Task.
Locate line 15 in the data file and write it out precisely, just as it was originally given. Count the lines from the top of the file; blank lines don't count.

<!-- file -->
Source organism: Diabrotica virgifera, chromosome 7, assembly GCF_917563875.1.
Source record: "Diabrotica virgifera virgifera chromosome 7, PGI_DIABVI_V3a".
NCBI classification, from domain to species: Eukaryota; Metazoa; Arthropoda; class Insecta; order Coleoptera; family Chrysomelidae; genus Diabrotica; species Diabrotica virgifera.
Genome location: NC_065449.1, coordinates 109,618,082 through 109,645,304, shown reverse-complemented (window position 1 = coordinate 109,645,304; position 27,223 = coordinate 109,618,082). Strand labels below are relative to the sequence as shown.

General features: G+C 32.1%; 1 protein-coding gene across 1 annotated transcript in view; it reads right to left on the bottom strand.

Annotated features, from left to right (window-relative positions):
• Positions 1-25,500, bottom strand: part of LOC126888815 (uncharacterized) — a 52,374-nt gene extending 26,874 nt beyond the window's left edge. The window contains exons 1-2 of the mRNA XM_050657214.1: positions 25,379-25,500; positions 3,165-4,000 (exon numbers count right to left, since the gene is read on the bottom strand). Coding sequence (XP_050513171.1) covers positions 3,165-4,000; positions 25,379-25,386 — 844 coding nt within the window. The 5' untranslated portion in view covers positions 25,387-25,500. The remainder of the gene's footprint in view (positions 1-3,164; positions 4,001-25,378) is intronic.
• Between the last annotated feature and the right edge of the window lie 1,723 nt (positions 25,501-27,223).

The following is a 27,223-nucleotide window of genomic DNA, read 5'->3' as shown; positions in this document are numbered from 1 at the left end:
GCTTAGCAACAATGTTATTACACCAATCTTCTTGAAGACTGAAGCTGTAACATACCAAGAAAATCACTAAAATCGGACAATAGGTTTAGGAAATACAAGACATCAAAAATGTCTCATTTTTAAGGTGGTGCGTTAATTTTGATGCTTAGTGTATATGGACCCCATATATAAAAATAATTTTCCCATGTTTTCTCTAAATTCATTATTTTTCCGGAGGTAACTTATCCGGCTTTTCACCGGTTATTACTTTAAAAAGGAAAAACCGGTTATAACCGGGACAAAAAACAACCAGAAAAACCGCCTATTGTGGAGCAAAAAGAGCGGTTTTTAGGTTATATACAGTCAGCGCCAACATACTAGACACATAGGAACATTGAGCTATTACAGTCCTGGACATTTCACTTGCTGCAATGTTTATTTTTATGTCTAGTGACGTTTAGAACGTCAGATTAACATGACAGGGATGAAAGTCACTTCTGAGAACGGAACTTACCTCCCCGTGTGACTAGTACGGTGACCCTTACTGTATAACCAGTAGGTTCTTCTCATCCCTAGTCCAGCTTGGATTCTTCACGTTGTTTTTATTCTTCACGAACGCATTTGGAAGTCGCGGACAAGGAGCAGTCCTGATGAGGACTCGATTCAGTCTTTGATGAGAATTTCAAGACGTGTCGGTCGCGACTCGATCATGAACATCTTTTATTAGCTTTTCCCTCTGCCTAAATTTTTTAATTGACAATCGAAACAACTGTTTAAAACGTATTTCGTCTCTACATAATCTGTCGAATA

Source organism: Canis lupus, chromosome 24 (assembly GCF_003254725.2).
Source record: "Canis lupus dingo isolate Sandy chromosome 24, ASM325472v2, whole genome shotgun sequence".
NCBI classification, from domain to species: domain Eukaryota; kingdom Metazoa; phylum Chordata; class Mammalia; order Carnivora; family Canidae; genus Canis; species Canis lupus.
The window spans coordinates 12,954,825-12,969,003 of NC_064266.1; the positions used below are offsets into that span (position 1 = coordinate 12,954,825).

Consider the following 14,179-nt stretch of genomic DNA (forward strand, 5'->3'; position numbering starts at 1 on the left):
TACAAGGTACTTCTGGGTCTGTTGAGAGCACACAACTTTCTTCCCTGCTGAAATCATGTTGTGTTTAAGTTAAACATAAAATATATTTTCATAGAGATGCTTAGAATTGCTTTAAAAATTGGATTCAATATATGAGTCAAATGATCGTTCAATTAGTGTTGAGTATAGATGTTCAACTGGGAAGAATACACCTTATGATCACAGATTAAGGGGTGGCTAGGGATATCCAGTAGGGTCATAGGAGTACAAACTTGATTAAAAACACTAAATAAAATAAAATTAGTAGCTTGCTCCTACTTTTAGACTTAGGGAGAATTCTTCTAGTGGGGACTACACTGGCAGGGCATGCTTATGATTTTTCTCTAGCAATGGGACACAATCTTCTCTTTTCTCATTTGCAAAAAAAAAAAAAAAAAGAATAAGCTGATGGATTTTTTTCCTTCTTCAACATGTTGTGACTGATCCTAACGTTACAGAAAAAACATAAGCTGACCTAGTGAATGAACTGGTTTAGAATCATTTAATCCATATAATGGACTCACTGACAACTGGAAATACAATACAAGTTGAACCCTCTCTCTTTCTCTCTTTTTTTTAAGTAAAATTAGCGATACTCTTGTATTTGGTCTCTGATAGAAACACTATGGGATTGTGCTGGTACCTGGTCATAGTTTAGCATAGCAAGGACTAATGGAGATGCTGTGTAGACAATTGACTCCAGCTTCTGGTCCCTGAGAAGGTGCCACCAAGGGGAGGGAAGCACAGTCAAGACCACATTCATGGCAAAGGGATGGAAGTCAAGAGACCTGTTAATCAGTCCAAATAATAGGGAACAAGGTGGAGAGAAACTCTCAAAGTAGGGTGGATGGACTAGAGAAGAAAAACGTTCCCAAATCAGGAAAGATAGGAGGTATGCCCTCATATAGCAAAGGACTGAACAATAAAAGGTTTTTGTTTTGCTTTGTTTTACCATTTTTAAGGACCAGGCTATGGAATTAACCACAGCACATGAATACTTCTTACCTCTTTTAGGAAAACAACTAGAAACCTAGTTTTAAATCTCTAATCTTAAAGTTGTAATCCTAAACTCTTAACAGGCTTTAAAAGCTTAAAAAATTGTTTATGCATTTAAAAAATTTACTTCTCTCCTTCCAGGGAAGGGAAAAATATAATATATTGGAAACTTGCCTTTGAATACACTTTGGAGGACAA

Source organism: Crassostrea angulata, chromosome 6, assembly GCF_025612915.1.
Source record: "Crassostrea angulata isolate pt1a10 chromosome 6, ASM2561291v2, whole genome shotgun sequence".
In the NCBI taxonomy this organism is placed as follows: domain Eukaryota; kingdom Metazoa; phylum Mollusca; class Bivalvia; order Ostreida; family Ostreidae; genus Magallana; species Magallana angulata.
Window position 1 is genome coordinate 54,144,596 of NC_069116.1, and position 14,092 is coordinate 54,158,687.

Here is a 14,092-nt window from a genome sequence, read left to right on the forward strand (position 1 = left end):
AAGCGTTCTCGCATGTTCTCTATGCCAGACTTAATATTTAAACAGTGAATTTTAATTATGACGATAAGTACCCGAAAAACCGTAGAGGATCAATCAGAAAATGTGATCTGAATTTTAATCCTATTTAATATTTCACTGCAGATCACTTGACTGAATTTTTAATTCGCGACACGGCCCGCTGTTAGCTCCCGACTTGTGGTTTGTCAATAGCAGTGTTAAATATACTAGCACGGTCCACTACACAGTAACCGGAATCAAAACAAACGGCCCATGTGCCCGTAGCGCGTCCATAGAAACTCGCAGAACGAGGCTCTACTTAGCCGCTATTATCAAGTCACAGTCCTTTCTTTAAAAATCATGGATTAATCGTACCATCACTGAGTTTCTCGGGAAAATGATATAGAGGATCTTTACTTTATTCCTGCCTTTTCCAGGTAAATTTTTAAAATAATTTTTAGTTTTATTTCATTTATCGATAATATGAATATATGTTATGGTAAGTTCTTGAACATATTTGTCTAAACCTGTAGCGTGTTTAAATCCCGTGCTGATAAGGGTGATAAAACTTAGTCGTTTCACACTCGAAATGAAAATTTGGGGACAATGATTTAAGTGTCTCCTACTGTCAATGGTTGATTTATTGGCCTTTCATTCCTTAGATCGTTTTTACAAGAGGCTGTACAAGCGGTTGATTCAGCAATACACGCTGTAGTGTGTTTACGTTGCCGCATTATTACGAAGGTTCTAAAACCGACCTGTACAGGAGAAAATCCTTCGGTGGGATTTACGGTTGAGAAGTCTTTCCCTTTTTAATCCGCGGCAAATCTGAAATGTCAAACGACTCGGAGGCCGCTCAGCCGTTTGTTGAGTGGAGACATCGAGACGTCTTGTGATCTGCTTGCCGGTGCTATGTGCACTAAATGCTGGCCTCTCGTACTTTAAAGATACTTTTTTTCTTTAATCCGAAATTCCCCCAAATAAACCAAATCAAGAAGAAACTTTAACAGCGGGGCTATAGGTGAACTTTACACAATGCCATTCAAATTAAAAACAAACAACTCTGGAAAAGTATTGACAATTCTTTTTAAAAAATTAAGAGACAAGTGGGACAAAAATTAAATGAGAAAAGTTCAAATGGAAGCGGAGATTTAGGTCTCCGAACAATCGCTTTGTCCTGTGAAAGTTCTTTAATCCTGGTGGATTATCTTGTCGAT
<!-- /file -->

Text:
Consider the following 14,179-nt stretch of genomic DNA (forward strand, 5'->3'; position numbering starts at 1 on the left):